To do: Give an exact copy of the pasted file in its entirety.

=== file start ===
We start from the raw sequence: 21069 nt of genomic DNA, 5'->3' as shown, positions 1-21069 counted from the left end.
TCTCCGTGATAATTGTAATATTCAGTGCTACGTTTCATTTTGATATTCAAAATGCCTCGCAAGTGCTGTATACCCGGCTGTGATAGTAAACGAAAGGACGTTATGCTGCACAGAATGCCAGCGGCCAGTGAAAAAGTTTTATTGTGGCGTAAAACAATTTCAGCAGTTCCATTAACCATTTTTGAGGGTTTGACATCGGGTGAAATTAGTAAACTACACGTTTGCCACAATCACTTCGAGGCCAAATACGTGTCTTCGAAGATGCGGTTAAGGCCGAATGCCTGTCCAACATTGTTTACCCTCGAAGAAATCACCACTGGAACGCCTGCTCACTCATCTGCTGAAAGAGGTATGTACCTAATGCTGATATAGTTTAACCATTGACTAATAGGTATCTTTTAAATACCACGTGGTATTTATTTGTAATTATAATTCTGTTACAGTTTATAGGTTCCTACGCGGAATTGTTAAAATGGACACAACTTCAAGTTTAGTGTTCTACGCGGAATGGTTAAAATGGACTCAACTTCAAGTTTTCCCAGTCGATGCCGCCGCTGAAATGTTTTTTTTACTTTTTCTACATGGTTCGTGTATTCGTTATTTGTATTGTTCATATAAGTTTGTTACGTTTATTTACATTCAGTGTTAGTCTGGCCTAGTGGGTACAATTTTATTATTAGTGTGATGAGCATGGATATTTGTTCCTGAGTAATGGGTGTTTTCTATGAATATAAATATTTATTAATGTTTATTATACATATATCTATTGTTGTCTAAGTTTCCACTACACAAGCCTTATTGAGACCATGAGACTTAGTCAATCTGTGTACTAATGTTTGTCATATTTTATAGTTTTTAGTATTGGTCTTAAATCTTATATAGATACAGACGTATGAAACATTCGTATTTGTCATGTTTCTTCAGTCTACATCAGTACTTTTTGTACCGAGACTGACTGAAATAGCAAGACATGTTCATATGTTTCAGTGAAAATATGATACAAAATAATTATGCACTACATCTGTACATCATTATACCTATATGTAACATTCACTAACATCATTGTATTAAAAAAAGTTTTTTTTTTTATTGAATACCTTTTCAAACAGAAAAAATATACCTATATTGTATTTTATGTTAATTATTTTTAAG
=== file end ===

We start from the raw sequence: 21069 nt of genomic DNA, 5'->3' as shown, positions 1-21069 counted from the left end.
TCTCCGTGATAATTGTAATATTCAGTGCTACGTTTCATTTTGATATTCAAAATGCCTCGCAAGTGCTGTATACCCGGCTGTGATAGTAAACGAAAGGACGTTATGCTGCACAGAATGCCAGCGGCCAGTGAAAAAGTTTTATTGTGGCGTAAAACAATTTCAGCAGTTCCATTAACCATTTTTGAGGGTTTGACATCGGGTGAAATTAGTAAACTACACGTTTGCCACAATCACTTCGAGGCCAAATACGTGTCTTCGAAGATGCGGTTAAGGCCGAATGCCTGTCCAACATTGTTTACCCTCGAAGAAATCACCACTGGAACGCCTGCTCACTCATCTGCTGAAAGAGGTATGTACCTAATGCTGATATAGTTTAACCATTGACTAATAGGTATCTTTTAAATACCACGTGGTATTTATTTGTAATTATAATTCTGTTACAGTTTATAGGTTCCTACGCGGAATTGTTAAAATGGACACAACTTCAAGTTTAGTGTTCTACGCGGAATGGTTAAAATGGACTCAACTTCAAGTTTTCCCAGTCGATGCCGCCGCTGAAATGTTTTTTTTACTTTTTCTACATGGTTCGTGTATTCGTTATTTGTATTGTTCATATAAGTTTGTTACGTTTATTTACATTCAGTGTTAGTCTGGCCTAGTGGGTACAATTTTATTATTAGTGTGATGAGCATGGATATTTGTTCCTGAGTAATGGGTGTTTTCTATGAATATAAATATTTATTAATGTTTATTATACATATATCTATTGTTGTCTAAGTTTCCACTACACAAGCCTTATTGAGACCATGAGACTTAGTCAATCTGTGTACTAATGTTTGTCATATTTTATAGTTTTTAGTATTGGTCTTAAATCTTATATAGATACAGACGTATGAAACATTCGTATTTGTCATGTTTCTTCAGTCTACATCAGTACTTTTTGTACCGAGACTGACTGAAATAGCAAGACATGTTCATATGTTTCAGTGAAAATATGATACAAAATAATTATGCACTACATCTGTACATCATTATACCTATATGTAACATTCACTAACATCATTGTATTAAAAAAAGTTTTTTTTTTTATTGAATACCTTTTCAAACAGAAAAAATATACCTATATTGTATTTTATGTTAATTATTTTTAAG